Initially, Sax had planned to call his book Death of the Deli, intending it as a “swan song” (273) for a precious but doomed cultural institution, and at times the book does lean toward the melodramatic in its prediction of this deli apocalypse. Yet somewhere en route Sax managed to drum up hope—and publicity—for the future of traditional delis everywhere. His vision of the future includes “sustainable” delis using locally sourced ingredients (such as Jimmy & Drew’s in Boulder, Colorado), though Sax does not directly address the environmental or ethical issues inherent in sourcing and serving massive portions of beef in today’s food industry. There are also some surprising revelations—Los Angeles, of all places, is apparently home to America’s greatest pastrami sandwich. Less surprisingly, Sax dubs Montreal “nirvana for deli purists” (195).
Save the Deli ends on a note of hope, with second-generation Deli Man Jeremy Lebewohl’s reopening of the famous 2nd Ave Deli in New York. It’s a feel-good ending, nostalgic and schmaltzy, and one that Sax certainly had a hand in: the smoked meat connoisseur consulted regularly with Lebewohl in the months leading up to 2nd Ave’s reopening. More importantly, Sax’s tireless promotion, touring, and blogging (www.savethedeli.com) sparked an online deli revival in less time than it took the book to get to press, and his vocal blogger audience influenced at least one deli owner’s decision not to sell his family business (275). Sax attributes both this high level of public interest and his hope for the salvation of the classic deli to a longing for authenticity in a generation tired of over-processed, soulless food. Pure delicatessen, Sax argues, is “healthy in the sense that it [is] soulful, freshly cooked, and faithful” (272). In the words of one loyal customer, delis are “Jewish culture living” (279).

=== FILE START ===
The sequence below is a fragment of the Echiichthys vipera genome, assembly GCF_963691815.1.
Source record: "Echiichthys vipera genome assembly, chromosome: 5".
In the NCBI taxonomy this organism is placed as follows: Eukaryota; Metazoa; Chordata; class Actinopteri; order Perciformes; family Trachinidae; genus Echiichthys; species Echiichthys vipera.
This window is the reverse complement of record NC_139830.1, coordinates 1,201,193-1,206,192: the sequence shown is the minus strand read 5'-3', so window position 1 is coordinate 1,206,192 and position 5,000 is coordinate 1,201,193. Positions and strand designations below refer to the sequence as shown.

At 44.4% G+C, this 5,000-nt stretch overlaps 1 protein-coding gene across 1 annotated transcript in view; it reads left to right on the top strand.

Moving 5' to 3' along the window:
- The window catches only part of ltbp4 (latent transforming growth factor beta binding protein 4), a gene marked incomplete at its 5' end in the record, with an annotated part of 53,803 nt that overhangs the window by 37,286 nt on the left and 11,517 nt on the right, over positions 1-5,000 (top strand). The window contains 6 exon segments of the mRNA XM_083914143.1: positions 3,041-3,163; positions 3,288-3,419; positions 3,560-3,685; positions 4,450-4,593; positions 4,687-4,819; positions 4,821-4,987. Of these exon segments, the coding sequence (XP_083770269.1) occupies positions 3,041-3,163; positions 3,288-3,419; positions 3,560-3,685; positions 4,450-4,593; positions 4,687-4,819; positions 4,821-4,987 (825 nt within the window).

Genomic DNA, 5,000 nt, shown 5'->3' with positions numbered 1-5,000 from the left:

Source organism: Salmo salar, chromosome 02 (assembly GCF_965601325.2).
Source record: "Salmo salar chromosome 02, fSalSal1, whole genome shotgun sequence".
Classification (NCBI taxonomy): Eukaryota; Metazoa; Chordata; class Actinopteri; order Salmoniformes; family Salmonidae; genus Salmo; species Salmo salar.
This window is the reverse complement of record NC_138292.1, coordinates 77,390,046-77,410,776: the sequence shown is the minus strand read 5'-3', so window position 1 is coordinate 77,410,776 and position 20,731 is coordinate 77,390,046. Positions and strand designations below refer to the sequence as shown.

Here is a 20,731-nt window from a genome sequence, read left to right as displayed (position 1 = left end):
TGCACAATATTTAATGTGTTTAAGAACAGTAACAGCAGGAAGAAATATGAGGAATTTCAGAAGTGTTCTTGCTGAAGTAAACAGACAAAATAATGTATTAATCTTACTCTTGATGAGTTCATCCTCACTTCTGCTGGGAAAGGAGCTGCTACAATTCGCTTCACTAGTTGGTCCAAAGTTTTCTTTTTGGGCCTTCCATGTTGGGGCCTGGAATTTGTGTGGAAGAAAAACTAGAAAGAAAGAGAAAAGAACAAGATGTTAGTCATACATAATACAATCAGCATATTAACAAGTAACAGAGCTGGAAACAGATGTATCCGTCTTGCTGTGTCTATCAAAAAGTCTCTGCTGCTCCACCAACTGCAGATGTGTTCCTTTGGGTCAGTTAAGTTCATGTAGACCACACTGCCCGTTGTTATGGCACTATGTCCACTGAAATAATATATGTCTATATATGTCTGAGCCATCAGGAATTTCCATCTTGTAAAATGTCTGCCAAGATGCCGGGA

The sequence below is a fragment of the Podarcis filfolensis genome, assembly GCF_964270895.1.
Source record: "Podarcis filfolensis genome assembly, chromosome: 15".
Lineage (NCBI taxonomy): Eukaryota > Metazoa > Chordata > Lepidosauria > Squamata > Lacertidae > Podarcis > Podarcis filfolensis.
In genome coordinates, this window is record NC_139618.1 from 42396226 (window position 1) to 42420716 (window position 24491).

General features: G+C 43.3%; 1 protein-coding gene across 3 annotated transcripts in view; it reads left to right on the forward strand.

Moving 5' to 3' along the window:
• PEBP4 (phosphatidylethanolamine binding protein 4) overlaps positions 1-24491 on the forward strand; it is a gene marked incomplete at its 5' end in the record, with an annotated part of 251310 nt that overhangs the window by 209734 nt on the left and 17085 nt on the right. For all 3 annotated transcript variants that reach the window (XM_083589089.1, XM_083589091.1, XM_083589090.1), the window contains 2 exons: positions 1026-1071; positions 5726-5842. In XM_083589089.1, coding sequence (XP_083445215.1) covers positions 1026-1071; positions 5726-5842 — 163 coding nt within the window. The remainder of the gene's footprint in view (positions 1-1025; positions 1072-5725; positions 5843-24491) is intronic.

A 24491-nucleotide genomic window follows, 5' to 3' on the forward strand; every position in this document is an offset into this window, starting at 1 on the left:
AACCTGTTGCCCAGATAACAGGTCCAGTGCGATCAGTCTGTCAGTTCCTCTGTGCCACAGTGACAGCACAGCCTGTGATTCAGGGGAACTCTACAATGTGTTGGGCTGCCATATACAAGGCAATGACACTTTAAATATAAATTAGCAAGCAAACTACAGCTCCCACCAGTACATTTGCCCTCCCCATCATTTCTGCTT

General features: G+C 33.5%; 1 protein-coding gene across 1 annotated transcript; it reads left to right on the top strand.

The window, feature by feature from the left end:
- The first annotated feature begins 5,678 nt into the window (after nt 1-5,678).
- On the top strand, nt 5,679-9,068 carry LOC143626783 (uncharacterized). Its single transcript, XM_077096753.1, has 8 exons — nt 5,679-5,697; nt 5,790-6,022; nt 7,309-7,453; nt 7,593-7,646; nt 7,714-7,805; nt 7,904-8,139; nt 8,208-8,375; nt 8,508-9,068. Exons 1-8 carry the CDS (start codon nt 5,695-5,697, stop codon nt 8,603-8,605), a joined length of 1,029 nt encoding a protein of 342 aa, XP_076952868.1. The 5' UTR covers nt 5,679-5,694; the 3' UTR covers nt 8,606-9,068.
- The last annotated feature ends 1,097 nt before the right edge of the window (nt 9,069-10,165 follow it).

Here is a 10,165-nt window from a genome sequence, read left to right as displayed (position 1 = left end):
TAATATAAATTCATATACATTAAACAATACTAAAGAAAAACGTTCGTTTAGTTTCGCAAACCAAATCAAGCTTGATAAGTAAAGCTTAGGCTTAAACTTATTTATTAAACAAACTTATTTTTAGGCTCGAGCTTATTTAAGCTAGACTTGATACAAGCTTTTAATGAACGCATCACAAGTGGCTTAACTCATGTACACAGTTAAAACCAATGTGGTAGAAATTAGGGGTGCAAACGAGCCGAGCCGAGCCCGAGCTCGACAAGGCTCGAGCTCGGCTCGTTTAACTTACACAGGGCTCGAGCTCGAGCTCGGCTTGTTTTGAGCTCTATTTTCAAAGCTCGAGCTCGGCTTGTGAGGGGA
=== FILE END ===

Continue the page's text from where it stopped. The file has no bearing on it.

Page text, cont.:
While I’m sure Sax would find this mildly blasphemous, 280 pages, a Yiddish glossary, and an international deli directory later, I am still a vegetarian. Yet while my “kale-deadened tastebuds” (38) will not be revived by a stack of fatty meat in the near future, they will continue to savour knishes and latkes, blintzes, kosher pickles, and caraway-infused rye with a renewed respect for the culinary culture that made these dishes possible.
Managing Editor of CuiZine, Ariel Buckley is a graduate student in English at McGill University, writing her thesis on food and rationing in the fiction of Elizabeth Taylor and Barbara Pym.